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Newstead Abbey.

Near Mansfield, Nottinghamshire.—Webb.

Newstead Abbey, “one of the finest specimens in existence of those quaint and romantic piles, half castle, half ornament, which remain as monuments of the olden times of England,” is situated about five miles from Mansfield and nine miles north of Nottingham. It was originally a Friary of Black Canons, founded by Henry the Second in the year 1170. At the dissolution of the monasteries it was granted to Sir John Byron, Lieutenant of Sherwood Forest. It was besieged by the parliamentary forces, and after the murder of King Charles the First was confiscated by the Puritans, but was restored by Charles the Second to Lord Byron, who, in reward of his loyalty to the throne had been raised to the Peerage by Charles the First. It continued in the family till the year 1815, when it was sold to

Colonel Wildman, and afterwards to

F. W. Webb, Esq.

Outside the building the principal objects worth seeing are a noble oak tree, a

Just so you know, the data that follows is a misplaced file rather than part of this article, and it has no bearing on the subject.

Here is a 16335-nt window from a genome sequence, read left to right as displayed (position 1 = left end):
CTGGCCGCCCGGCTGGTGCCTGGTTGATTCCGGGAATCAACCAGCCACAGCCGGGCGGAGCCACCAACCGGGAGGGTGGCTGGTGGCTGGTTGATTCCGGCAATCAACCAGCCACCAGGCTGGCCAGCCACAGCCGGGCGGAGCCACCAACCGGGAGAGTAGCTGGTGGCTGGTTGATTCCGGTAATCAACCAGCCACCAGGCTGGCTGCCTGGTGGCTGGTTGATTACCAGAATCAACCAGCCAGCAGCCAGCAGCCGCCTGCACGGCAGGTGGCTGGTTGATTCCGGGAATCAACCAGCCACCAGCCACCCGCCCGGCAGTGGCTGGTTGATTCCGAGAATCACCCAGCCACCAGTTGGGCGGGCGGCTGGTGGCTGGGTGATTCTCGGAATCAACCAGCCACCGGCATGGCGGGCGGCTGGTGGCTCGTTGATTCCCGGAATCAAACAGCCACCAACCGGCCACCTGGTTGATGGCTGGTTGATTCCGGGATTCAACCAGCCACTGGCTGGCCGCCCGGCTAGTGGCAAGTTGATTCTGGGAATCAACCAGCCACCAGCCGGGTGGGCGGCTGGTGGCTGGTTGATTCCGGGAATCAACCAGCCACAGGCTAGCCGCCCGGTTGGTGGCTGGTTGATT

relique of the ancient forest; the upper lake, formed by keeping up the waters of the river Leen; the lower lake; and an aviary.

Inside are the entrance-hall; the monks’ parlour, or reception room; the haunted chamber; the eastern corridor; the tapestry bedroom; the tapestry dressing-room; King Edward the Third’s bedroom; King Henry the First’s lodgings; the Duke of Sussex’s sitting-room; the grand dining-hall; the breakfast-room; the cloisters; and the chapel.

In the following lines written by Lord Byron, he had Newstead in view; but the verses, me judice, are unworthy of the subject, an instance, itnum e multis, by way of proof, how much a poet may be over-rated in his lifetime, to find his level in the deserved neglect of his writings in the next generation.

“Before the mansion lay a lucid lake,
Broad as transparent, deep, and freshly fed
By a river, which its soften’d way did take
In currents through the calmer water spread
Around: the wildfowl nestled in the brake
And sedges, brooding in their liquid bed:
The woods sloped downwards to its brink, and stood
With their green faces fixed upon the flood.

“Amidst the court a Gothic fountain play’d,
Symmetrical, but deck’d with carvings quaint—
Strange faces, like to men in masquerade,
And here perhaps a monster, there a saint:
The spring gush’d through grim mouths of granite made,
And sparkled into basins, ‘where it spent
Its little torrent in a thousand bubbles—
Like man’s vain glory, and his vainer troubles.”

The owner of Newstead Abbey is the son of Frederick Webb, Esq.

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